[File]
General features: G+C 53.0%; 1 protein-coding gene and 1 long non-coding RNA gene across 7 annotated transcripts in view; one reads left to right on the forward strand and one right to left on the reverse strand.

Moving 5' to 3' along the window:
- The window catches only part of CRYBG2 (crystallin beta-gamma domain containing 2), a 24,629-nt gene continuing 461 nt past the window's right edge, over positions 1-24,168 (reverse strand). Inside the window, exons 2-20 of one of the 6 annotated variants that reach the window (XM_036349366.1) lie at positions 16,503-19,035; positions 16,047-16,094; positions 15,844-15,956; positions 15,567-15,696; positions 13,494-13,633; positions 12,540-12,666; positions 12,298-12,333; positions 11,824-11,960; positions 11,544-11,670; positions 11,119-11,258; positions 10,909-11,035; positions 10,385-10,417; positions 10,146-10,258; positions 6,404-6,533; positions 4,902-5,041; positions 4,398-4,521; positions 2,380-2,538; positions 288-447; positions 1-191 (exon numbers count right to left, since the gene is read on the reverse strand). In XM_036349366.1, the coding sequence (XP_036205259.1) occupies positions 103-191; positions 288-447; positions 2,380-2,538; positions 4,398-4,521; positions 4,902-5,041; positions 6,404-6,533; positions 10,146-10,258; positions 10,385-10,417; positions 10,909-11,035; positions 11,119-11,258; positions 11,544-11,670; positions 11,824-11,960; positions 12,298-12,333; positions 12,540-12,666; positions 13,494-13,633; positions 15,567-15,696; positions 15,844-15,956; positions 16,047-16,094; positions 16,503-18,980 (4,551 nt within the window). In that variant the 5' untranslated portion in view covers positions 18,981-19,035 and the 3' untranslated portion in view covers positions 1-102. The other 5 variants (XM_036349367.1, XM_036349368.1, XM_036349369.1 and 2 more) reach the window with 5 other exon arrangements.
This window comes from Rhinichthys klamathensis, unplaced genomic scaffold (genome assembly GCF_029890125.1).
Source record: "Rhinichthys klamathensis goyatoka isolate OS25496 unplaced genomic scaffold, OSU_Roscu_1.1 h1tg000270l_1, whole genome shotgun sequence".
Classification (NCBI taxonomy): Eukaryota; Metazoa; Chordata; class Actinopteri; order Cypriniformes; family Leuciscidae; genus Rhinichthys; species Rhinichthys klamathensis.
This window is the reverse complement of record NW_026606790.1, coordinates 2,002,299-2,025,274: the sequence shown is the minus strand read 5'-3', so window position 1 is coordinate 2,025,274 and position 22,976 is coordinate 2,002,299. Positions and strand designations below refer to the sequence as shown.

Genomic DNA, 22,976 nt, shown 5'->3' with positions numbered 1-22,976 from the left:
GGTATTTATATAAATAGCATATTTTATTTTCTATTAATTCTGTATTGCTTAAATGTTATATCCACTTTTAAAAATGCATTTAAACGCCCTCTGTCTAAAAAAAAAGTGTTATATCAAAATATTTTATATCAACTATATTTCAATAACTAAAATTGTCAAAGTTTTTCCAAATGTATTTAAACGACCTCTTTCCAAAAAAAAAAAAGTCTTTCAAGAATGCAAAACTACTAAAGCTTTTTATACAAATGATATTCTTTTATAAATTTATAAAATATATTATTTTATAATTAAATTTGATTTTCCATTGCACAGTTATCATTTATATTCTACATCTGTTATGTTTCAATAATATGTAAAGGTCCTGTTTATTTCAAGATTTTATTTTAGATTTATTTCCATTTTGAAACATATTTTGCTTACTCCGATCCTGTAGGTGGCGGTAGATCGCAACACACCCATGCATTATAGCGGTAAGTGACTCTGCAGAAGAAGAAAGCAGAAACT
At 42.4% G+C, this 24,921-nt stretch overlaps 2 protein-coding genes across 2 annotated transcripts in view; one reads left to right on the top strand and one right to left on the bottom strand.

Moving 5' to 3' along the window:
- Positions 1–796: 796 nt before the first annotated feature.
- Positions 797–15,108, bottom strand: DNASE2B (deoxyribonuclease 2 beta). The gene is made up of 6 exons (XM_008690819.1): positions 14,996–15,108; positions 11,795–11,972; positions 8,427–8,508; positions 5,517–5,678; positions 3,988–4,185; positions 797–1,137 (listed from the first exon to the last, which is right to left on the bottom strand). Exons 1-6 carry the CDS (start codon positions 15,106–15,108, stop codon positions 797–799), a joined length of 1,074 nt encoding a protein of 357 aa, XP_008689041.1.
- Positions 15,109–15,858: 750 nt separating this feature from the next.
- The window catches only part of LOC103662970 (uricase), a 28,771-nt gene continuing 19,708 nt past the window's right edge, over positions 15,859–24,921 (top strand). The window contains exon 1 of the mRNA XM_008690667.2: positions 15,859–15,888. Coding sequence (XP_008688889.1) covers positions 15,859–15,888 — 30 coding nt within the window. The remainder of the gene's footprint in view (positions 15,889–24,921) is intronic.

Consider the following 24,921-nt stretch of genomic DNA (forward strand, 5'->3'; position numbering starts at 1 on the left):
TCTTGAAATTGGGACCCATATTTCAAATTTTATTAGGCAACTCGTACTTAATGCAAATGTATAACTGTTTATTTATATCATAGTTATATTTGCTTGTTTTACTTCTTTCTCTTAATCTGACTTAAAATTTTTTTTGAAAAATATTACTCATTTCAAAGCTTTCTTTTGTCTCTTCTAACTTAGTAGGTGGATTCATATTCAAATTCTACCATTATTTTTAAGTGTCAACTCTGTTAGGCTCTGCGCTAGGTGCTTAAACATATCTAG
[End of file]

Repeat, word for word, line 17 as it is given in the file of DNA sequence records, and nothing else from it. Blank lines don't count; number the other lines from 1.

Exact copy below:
TCTTGAAATTGGGACCCATATTTCAAATTTTATTAGGCAACTCGTACTTAATGCAAATGTATAACTGTTTATTTATATCATAGTTATATTTGCTTGTTTTACTTCTTTCTCTTAATCTGACTTAAAATTTTTTTTGAAAAATATTACTCATTTCAAAGCTTTCTTTTGTCTCTTCTAACTTAGTAGGTGGATTCATATTCAAATTCTACCATTATTTTTAAGTGTCAACTCTGTTAGGCTCTGCGCTAGGTGCTTAAACATATCTAG